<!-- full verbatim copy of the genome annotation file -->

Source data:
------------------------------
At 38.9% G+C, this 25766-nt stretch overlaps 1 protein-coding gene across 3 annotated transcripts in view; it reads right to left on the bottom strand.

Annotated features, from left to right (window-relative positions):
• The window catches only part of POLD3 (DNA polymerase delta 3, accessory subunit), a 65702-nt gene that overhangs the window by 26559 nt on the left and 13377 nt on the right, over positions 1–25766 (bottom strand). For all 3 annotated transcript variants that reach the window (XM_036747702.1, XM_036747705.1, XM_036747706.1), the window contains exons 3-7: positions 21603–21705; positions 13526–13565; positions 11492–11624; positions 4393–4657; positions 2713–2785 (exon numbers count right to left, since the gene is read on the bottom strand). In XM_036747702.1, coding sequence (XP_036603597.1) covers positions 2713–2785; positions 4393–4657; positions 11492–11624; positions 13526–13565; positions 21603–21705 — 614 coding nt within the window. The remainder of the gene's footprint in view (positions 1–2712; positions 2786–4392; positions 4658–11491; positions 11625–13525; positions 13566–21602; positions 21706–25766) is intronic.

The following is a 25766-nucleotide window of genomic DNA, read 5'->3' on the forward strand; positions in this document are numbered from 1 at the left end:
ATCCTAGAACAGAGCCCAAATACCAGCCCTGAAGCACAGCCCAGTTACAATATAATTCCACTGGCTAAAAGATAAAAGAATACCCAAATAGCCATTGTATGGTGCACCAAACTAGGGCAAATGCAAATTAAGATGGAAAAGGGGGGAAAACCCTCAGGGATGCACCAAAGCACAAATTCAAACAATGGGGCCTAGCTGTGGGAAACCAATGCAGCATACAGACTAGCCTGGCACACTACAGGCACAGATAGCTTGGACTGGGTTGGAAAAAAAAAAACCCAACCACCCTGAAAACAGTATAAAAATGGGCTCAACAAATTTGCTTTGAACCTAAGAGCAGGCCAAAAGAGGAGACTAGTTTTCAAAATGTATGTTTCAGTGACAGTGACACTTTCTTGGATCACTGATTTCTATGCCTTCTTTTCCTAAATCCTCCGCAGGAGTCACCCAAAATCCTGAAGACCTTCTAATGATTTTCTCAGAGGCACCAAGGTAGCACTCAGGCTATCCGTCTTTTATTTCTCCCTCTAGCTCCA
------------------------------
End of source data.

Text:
At 38.9% G+C, this 25766-nt stretch overlaps 1 protein-coding gene across 3 annotated transcripts in view; it reads right to left on the bottom strand.

Annotated features, from left to right (window-relative positions):
• The window catches only part of POLD3 (DNA polymerase delta 3, accessory subunit), a 65702-nt gene that overhangs the window by 26559 nt on the left and 13377 nt on the right, over positions 1–25766 (bottom strand). For all 3 annotated transcript variants that reach the window (XM_036747702.1, XM_036747705.1, XM_036747706.1), the window contains exons 3-7: positions 21603–21705; positions 13526–13565; positions 11492–11624; positions 4393–4657; positions 2713–2785 (exon numbers count right to left, since the gene is read on the bottom strand). In XM_036747702.1, coding sequence (XP_036603597.1) covers positions 2713–2785; positions 4393–4657; positions 11492–11624; positions 13526–13565; positions 21603–21705 — 614 coding nt within the window. The remainder of the gene's footprint in view (positions 1–2712; positions 2786–4392; positions 4658–11491; positions 11625–13525; positions 13566–21602; positions 21706–25766) is intronic.

The following is a 25766-nucleotide window of genomic DNA, read 5'->3' on the forward strand; positions in this document are numbered from 1 at the left end:
ATCCTAGAACAGAGCCCAAATACCAGCCCTGAAGCACAGCCCAGTTACAATATAATTCCACTGGCTAAAAGATAAAAGAATACCCAAATAGCCATTGTATGGTGCACCAAACTAGGGCAAATGCAAATTAAGATGGAAAAGGGGGGAAAACCCTCAGGGATGCACCAAAGCACAAATTCAAACAATGGGGCCTAGCTGTGGGAAACCAATGCAGCATACAGACTAGCCTGGCACACTACAGGCACAGATAGCTTGGACTGGGTTGGAAAAAAAAAAACCCAACCACCCTGAAAACAGTATAAAAATGGGCTCAACAAATTTGCTTTGAACCTAAGAGCAGGCCAAAAGAGGAGACTAGTTTTCAAAATGTATGTTTCAGTGACAGTGACACTTTCTTGGATCACTGATTTCTATGCCTTCTTTTCCTAAATCCTCCGCAGGAGTCACCCAAAATCCTGAAGACCTTCTAATGATTTTCTCAGAGGCACCAAGGTAGCACTCAGGCTATCCGTCTTTTATTTCTCCCTCTAGCTCCA